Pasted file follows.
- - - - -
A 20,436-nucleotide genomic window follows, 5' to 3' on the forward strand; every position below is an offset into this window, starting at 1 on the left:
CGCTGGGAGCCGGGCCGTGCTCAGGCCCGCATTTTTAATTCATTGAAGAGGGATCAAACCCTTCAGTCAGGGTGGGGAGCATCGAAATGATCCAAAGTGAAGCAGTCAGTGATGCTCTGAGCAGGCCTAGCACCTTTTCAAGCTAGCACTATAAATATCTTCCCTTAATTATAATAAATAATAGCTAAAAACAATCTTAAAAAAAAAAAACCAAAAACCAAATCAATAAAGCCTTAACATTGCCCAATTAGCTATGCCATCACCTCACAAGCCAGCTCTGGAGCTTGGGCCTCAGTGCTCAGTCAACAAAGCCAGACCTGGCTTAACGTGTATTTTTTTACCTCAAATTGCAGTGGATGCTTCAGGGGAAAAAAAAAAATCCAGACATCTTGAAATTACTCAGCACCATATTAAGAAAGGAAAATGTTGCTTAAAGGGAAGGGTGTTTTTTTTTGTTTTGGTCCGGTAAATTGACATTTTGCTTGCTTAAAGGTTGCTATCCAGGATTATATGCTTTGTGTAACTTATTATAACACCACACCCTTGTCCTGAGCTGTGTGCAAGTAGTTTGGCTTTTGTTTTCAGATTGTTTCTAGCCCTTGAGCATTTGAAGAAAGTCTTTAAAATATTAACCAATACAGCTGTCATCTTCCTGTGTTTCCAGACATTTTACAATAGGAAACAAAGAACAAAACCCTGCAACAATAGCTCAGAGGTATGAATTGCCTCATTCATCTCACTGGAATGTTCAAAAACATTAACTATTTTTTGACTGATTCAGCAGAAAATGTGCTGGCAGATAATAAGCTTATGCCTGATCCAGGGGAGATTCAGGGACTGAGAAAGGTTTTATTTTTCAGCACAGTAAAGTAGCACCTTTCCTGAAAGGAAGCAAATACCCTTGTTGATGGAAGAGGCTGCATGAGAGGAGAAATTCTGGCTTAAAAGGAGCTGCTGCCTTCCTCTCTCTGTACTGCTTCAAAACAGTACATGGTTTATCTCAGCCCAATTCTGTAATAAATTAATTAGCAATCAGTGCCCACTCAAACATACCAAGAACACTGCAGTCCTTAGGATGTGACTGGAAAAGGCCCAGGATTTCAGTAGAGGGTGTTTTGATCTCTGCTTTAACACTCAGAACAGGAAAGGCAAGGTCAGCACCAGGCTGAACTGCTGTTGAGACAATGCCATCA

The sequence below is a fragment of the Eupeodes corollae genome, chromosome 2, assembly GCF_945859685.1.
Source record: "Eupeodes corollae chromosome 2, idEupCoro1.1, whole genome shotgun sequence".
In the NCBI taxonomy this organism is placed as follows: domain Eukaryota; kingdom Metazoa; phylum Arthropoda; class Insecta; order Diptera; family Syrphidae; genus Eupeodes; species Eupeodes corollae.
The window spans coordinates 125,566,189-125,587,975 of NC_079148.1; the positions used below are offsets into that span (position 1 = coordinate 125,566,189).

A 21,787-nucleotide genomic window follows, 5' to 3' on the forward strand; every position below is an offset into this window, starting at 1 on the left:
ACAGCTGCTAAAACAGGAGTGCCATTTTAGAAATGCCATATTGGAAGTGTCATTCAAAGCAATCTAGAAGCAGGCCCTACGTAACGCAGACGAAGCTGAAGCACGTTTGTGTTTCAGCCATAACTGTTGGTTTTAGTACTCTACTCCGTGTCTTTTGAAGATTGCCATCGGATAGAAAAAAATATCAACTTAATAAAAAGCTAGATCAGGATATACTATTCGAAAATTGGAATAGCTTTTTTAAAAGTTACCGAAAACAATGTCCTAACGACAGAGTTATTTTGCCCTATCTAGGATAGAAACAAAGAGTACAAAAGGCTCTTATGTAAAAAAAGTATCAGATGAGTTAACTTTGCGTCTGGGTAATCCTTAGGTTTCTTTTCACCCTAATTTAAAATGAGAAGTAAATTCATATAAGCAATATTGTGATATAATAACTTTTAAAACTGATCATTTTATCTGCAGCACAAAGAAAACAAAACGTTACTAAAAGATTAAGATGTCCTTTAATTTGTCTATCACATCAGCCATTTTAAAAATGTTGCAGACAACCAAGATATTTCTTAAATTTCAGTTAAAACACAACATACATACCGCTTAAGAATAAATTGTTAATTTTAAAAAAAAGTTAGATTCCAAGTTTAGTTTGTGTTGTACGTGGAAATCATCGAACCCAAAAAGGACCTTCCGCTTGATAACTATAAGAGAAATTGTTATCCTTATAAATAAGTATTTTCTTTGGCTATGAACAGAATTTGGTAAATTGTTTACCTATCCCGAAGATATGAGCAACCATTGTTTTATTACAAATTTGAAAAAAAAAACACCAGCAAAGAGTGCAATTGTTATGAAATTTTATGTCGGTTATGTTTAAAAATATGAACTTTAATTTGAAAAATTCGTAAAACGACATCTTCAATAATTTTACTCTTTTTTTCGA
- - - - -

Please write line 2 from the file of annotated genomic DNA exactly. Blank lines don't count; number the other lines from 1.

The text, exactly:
CGCTGGGAGCCGGGCCGTGCTCAGGCCCGCATTTTTAATTCATTGAAGAGGGATCAAACCCTTCAGTCAGGGTGGGGAGCATCGAAATGATCCAAAGTGAAGCAGTCAGTGATGCTCTGAGCAGGCCTAGCACCTTTTCAAGCTAGCACTATAAATATCTTCCCTTAATTATAATAAATAATAGCTAAAAACAATCTTAAAAAAAAAAAACCAAAAACCAAATCAATAAAGCCTTAACATTGCCCAATTAGCTATGCCATCACCTCACAAGCCAGCTCTGGAGCTTGGGCCTCAGTGCTCAGTCAACAAAGCCAGACCTGGCTTAACGTGTATTTTTTTACCTCAAATTGCAGTGGATGCTTCAGGGGAAAAAAAAAAATCCAGACATCTTGAAATTACTCAGCACCATATTAAGAAAGGAAAATGTTGCTTAAAGGGAAGGGTGTTTTTTTTTGTTTTGGTCCGGTAAATTGACATTTTGCTTGCTTAAAGGTTGCTATCCAGGATTATATGCTTTGTGTAACTTATTATAACACCACACCCTTGTCCTGAGCTGTGTGCAAGTAGTTTGGCTTTTGTTTTCAGATTGTTTCTAGCCCTTGAGCATTTGAAGAAAGTCTTTAAAATATTAACCAATACAGCTGTCATCTTCCTGTGTTTCCAGACATTTTACAATAGGAAACAAAGAACAAAACCCTGCAACAATAGCTCAGAGGTATGAATTGCCTCATTCATCTCACTGGAATGTTCAAAAACATTAACTATTTTTTGACTGATTCAGCAGAAAATGTGCTGGCAGATAATAAGCTTATGCCTGATCCAGGGGAGATTCAGGGACTGAGAAAGGTTTTATTTTTCAGCACAGTAAAGTAGCACCTTTCCTGAAAGGAAGCAAATACCCTTGTTGATGGAAGAGGCTGCATGAGAGGAGAAATTCTGGCTTAAAAGGAGCTGCTGCCTTCCTCTCTCTGTACTGCTTCAAAACAGTACATGGTTTATCTCAGCCCAATTCTGTAATAAATTAATTAGCAATCAGTGCCCACTCAAACATACCAAGAACACTGCAGTCCTTAGGATGTGACTGGAAAAGGCCCAGGATTTCAGTAGAGGGTGTTTTGATCTCTGCTTTAACACTCAGAACAGGAAAGGCAAGGTCAGCACCAGGCTGAACTGCTGTTGAGACAATGCCATCA